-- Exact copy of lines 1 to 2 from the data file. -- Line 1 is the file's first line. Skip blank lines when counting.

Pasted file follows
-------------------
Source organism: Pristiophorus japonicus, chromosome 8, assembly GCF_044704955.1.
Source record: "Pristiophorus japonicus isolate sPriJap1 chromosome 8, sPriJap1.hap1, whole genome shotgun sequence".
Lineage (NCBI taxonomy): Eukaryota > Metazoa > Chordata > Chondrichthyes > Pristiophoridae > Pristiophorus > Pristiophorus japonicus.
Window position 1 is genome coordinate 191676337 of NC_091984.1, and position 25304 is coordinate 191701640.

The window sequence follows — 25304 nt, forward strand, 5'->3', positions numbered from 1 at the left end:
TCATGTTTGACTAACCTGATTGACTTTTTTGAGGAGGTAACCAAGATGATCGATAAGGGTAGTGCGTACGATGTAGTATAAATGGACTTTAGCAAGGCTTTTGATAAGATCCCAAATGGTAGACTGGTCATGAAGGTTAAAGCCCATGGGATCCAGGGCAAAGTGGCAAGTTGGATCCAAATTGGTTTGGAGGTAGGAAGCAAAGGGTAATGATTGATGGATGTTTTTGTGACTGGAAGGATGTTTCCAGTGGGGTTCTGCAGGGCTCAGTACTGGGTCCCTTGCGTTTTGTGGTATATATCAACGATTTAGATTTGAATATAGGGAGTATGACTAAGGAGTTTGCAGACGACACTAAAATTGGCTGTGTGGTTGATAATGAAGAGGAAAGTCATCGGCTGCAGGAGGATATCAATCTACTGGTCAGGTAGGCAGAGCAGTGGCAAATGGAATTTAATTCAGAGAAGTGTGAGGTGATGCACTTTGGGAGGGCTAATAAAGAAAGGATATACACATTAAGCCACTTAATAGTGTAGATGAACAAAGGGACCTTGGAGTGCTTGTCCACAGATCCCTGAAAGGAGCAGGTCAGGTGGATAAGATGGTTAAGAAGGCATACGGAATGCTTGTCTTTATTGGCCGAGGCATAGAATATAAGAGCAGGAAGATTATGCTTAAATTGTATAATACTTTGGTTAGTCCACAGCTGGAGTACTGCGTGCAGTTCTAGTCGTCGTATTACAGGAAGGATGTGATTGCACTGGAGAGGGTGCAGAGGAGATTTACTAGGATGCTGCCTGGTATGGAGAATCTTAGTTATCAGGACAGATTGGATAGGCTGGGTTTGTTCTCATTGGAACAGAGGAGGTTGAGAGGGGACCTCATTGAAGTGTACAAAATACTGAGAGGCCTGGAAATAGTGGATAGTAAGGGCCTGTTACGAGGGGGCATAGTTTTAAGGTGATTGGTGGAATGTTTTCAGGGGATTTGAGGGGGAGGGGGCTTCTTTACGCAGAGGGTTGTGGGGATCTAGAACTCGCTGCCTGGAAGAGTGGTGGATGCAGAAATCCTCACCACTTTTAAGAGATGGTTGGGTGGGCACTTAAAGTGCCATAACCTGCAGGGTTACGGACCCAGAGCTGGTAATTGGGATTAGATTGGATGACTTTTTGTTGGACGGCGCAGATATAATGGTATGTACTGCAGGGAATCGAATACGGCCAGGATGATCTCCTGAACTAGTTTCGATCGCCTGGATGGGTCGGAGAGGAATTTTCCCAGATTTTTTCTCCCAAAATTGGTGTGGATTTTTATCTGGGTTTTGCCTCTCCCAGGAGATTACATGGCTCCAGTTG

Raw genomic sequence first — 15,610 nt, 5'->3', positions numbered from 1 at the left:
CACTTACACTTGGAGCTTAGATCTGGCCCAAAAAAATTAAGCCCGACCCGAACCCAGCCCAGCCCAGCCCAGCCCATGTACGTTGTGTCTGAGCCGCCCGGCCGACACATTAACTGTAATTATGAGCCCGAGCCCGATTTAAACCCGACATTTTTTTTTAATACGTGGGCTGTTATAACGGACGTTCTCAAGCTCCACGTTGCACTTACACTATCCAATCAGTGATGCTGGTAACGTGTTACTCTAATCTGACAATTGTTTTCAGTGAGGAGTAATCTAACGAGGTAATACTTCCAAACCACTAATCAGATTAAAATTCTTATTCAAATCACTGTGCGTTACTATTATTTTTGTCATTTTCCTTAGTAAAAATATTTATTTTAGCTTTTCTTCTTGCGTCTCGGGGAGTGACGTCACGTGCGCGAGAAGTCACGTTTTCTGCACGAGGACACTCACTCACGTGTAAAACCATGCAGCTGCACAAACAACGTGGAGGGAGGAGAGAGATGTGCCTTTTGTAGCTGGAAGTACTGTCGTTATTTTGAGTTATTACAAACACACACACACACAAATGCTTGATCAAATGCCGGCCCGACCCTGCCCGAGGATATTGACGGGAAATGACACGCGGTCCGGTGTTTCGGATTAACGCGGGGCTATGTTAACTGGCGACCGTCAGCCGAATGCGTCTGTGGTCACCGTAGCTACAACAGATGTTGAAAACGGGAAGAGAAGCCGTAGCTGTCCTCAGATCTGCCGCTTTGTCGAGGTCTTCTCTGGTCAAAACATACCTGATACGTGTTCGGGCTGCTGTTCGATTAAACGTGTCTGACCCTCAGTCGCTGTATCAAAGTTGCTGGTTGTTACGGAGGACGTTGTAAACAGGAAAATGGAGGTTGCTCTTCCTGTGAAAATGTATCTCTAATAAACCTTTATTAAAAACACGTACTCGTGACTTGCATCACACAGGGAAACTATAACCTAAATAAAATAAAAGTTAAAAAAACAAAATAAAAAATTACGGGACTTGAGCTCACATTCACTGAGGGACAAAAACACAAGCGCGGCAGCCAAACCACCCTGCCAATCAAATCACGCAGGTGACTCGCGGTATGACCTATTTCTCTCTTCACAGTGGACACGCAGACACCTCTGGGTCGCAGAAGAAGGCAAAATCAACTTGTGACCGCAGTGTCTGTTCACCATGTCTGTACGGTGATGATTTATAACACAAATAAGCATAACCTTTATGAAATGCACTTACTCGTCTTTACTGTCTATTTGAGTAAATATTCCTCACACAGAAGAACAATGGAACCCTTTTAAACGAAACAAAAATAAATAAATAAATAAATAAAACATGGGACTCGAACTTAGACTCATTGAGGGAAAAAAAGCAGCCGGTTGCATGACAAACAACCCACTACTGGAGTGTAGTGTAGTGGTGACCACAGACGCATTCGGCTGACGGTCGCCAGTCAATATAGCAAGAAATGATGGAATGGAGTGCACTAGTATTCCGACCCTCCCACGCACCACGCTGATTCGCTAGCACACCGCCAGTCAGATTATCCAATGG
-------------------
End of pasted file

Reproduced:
Source organism: Pristiophorus japonicus, chromosome 8, assembly GCF_044704955.1.
Source record: "Pristiophorus japonicus isolate sPriJap1 chromosome 8, sPriJap1.hap1, whole genome shotgun sequence".